Floor Heating under Tile

There are two types of radiant heating for floors, the first being the hydronic or wet systems. Hydronic heating uses a boiler to heat up hot water and a pump to circulate the hot water around plastic pipes installed in a concrete slab. The pipes, embedded in the floor, carry heated water that conduct warmth to the surface of the floor where it broadcasts energy to your the room.

Modern Style Kitchen

The second type is electric floor heating. Electric floor heating differs from hydronic due to the fact that it does not use water at all, instead a thin mesh laced with a heated cable is installed just beneath the floor surface. It will be electric that the rest of this article will focus on, not because one is favorable to the other, rather that the ease of the installation of the electric heating systems means that it can be viewed more clearly as a luxury addition rather than the hydronic systems which are more something to be considered during a major refurbishment or new construction. Also, unlike hydronic systems which are typically used for whole-house heating, electric systems offer greater flexibly in terms of their ability to be added only to rooms where comfort and enjoyment are considered a premium, such as bathrooms, kitchens and family rooms.

A lot of potential customers assume that electric radiant heating can only be installed under tile and stone, this is a myth. Floor heating has been developed for installation under tile, stone, wood or carpet (see our heated carpets page).

Installation of a floor heating roll

Generally installing electric floor heating is a straightforward process and can be broken down into four major steps, assuming that either you haven't yet laid your floor finish or that you've pulled it up.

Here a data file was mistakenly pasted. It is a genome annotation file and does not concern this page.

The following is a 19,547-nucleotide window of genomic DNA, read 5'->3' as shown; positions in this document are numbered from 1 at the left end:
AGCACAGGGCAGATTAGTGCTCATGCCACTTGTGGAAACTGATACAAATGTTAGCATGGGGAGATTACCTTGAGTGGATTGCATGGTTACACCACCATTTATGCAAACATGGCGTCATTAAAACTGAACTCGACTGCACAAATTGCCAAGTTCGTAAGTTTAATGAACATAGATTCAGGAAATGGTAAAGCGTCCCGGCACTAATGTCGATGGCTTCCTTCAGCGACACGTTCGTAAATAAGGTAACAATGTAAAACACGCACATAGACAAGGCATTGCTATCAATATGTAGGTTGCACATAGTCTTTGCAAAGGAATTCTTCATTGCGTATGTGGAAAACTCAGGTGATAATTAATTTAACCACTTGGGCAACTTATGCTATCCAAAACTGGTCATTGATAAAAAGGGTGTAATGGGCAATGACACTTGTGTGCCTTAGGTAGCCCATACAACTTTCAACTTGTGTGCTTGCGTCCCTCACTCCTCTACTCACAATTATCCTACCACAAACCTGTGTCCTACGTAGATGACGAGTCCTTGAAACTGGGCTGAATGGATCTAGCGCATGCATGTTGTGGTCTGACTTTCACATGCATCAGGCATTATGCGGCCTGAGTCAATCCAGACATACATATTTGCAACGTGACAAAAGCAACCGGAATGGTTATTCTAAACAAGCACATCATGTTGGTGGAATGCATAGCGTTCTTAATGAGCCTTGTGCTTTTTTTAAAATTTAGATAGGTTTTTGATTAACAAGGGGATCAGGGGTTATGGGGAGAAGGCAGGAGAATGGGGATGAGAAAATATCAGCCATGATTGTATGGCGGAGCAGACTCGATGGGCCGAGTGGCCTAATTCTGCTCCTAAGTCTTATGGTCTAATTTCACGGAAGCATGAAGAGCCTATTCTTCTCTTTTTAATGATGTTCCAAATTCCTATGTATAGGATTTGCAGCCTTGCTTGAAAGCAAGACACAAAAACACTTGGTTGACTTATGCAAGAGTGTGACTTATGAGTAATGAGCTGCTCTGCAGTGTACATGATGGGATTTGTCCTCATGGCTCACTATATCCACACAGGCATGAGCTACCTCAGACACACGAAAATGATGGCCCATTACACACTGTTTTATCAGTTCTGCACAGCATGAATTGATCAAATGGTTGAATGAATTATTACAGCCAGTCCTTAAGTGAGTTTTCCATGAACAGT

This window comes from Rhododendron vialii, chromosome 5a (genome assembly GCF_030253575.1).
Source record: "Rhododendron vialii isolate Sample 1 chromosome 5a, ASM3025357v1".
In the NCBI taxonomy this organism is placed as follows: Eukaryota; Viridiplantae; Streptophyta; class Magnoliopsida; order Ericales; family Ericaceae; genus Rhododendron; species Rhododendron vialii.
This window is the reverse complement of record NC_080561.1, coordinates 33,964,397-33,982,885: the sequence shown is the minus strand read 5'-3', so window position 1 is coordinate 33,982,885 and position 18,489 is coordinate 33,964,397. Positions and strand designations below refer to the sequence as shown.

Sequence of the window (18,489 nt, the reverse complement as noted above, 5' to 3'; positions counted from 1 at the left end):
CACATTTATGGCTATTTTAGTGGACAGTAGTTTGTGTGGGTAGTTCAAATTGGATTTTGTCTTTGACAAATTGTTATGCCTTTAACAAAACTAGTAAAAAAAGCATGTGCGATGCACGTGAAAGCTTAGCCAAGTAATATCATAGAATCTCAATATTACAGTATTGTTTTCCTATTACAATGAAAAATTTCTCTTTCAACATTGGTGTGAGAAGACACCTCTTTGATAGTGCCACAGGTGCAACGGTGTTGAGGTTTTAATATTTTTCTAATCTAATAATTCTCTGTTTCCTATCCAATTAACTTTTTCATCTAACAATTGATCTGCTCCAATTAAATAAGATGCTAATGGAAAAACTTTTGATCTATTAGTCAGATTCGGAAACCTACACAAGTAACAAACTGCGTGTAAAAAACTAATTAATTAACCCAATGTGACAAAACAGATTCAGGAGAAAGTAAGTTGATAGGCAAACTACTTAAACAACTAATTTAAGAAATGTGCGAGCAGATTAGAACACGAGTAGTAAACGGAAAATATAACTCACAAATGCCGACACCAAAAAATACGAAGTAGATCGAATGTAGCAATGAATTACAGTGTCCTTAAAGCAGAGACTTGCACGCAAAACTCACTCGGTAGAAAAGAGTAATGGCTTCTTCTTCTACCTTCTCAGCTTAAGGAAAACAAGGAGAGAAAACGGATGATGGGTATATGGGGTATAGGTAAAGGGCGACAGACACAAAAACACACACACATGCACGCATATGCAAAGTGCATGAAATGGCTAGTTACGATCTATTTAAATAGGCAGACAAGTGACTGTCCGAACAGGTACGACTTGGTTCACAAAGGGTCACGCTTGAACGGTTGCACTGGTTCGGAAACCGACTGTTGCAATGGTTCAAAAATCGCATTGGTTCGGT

The first step is to lay the rolls of electric heating mesh onto your subfloor, most retailers of electric heating should be able to supply you with a customized floor plan to follow. The second step is to apply a level of thinset over the mesh, the third step is to lay down your tile or stone. The final step, and the only one that you may require outside assistance is the wiring up of the thermostat.

Heating your Shower or Spa

In recent times great strides have been with regards to being able to heat the tile inside of your shower. This can be the shower floor, the walls or even if you have a shower seat, just another luxury that can now be offered by by electric heating specialists. The way this can be done is by reducing the voltage of the normal heating rolls from 120v down to 24v using a transformer, this ensures that your shower, spa or jacuzzi is always warm and safe as well

Electric floor heating roll and thermostat

This is only a brief overview of the installation process, for more information on electric floor heating under tile and stone I would refer you to Warmlyyours.com where they have an excellent and thorough installation video page.

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